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Sports Drinks Hardly Better Than Soda Atlanta Triggers Sizzling Soda Talk "Big Bird" Sells Out to "Big Sugar"

Posted Dec 18 2008 8:14pm
Reporter Caroline Hilbert of the Atlanta Journal-Constitution offers an excellent article following up on the soda industry's new vending policy, which restricts or pulls sodas out of the schools but permits sports drinks and juices in middle schools and high schools and juices in elementary schools.

One of the important points journalist Hilbert raises is that some nutritionists call into question the value and nutritional quality of sports drinks and juices, a concern I raised yesterday.

For example, if you examine the ingredients in Gatorade, you won't be impressed.

Indeed, this popular sports drink -- while lower in calories than soda at 50 calories per 8 ounces --still contains 14 grams of sugars coming from sucrose syrup and glucose-fructose syrup.

What's more, it includes other questionable chemicals and even artificial dyes. Gatorade Raspberry Lemonade, for instance, includes citric acid, natural and artificial flavors, salt, sodium citrate, monopotassium phosphate, ester gum, sucrose acetate isobutyrate, red 40, and blue 1.

The big question is this: Why is this sports drink so much preferred over soda for schools? Is it really much different -- other than that it's a little lower in calories and includes 30 mg of potassium?

As I mentioned previously, when it comes to juices, many nutritionists and doctors say eating the whole fruit is the way to go, because you get fiber and the sugar takes more time to process in your body.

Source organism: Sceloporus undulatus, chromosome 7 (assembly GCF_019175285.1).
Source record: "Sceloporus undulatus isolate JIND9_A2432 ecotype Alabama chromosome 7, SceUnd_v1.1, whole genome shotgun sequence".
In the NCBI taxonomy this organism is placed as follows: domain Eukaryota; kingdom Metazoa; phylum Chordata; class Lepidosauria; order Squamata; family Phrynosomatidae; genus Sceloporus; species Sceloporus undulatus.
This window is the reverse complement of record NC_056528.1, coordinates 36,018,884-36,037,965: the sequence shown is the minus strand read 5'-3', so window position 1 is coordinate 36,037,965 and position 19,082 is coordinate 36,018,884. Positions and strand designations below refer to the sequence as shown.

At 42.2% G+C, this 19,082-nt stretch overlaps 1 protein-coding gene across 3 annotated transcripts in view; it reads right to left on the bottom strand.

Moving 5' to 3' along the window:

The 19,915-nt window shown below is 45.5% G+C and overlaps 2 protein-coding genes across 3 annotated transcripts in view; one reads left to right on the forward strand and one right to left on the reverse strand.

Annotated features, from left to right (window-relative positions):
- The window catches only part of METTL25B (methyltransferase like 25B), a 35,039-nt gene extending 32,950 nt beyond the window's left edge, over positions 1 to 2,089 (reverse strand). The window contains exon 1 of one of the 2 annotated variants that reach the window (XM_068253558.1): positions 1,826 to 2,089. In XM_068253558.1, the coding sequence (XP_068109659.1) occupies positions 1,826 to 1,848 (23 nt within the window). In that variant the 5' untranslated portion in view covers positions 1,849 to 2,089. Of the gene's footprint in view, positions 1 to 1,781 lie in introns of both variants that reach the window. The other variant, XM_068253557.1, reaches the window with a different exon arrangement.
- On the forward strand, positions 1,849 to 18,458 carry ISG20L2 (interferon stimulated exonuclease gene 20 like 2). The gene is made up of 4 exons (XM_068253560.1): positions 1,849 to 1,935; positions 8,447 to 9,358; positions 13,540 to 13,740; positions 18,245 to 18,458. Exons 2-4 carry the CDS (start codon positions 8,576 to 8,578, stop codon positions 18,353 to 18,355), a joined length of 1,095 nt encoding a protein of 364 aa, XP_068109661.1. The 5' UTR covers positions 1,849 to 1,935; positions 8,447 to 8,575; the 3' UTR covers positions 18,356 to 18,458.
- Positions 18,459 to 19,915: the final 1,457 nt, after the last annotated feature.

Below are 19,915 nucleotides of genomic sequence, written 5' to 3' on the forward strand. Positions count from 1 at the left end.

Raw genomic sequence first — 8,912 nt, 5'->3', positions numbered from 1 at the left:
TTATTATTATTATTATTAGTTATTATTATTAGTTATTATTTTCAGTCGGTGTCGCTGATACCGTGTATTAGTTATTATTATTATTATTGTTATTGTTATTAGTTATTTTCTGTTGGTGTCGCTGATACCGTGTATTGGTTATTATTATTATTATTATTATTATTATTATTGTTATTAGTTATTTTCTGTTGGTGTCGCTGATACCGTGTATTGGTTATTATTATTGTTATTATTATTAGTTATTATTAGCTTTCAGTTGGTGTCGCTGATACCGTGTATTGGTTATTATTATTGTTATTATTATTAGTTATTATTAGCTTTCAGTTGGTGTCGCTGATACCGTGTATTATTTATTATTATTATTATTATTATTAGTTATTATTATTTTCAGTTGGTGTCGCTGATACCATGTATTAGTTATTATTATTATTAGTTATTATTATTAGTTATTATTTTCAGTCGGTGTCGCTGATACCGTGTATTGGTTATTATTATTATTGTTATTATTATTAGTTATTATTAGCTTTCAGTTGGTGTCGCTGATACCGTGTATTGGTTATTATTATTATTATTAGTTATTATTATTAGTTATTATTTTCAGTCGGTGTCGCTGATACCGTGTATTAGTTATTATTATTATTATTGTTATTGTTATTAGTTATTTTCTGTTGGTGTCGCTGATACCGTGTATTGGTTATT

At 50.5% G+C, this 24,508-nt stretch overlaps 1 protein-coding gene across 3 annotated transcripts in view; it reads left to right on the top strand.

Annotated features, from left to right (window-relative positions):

Hurrah to the Atlanta Journal-Constitution for launching some tantalizing talk about soda in the schools with their "Talk of the Town" item, "School vending machines lose their pop."

The newspaper -- based in Atlanta, Georgia, which is home to The Coca-Cola Company -- invited readers to comment on the latest news from the soda industry's move to ban or restrict soda from the schools.

The AJC started the soda talk by asking readers the following: "Will pulling sodas and sugary drinks out of school vending machines help solve the child obesity problem? Or is it a symbolic gesture?"

It's exciting to see the heated online discussion that ensued and is still going on. See yours truly's remark there, too. 

Other newspapers, blogs and websites should take the lead from the Atlanta Journal-Constitution to get the discussion going.

Join in. Get heard. Post on the AJC site.

And, of course, remember to post your thoughts here, too.

What do you think about this new soda industry policy? Is this just a shameless publicity stunt or a legitimate effort to help solve the childhood obesity problem?

What's with Big Bird, Elmo and Grover?

They're supposed to be learning and teaching Healthy Habits so kids eat right and exercise. If that's the case, they why are they taking a not-so-sweet path -- one laden with high fructose corn syrup?

What gives?

You see, Sesame Workshop boldly announced earlier this year that Cookie Monster was cutting back on his favorite sugary nibbles, a move that I applauded. What's more, the company unveiled its Healthy Habits initiative.

But now Sesame Street's Big Bird, Elmo and Grover are pushing Musselman's applesauces from Knouse Foods that are sweetened with high fructose corn syrup (HFCS) and contain artificial colors (Red 40, Blue 1 and Yellow 5).

Are the Sesame Street people so naive that they haven't heard about the slew of recent studies that link high fructose corn syrup with obesity and other dangerous diseases?

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